• In writing the novelization of The Phantom Menace, Lucas informed Terry Brooks of the extensive history of the Sith and Jedi before that time period, so he could include it in his book. For example, the character of Darth Bane is an original creation of Lucas', and although he did not include information on the character in his films, he informed Terry Brooks of the character to incorporate into the novelization of The Phantom Menace. Lucas also gave Brooks other extensive bits of info of what went on during The Phantom Menace.
  • Lucas wrote the prologue for Matthew Stover's novel Shatterpoint.
  • During the production of the Shadows of the Empire multimedia project, Lucas instructed those involved to base the Prince Xizor character on the Dashade species from Star Wars Holiday Special.[10]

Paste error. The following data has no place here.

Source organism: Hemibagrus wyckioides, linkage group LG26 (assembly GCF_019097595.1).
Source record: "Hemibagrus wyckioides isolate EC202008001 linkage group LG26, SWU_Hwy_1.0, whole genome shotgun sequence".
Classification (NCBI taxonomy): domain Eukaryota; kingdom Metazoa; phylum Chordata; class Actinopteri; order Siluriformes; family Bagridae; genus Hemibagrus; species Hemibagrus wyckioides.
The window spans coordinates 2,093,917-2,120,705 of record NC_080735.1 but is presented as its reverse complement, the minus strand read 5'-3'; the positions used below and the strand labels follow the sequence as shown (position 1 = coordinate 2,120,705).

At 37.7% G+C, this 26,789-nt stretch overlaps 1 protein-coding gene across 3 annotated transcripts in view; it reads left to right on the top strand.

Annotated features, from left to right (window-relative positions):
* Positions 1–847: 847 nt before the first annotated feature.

On the other hand, Lucas has been known to ignore C-canon material when creating his films, even when this material is well-established and central to the EU continuity. This has led some to believe that the C-canon material is not, in fact, closely aligned with Lucas' vision. Examples of these inconsistencies include:

  • While in the EU the Republic has been extant for roughly 25,000 years, based on statements made by Obi-Wan Kenobi in A New Hope, in Attack of the Clones, Palpatine says that the Republic has stood for a thousand years. Taken at face value, this would not only delete the majority of the EU's history but contradict another piece of G-canon as well. Authors invented the Ruusan Reformation, in which the Republic is reorganized following the defeat of the Sith, occurring a thousand years before the movies, in order to explain, or "retcon," this statement.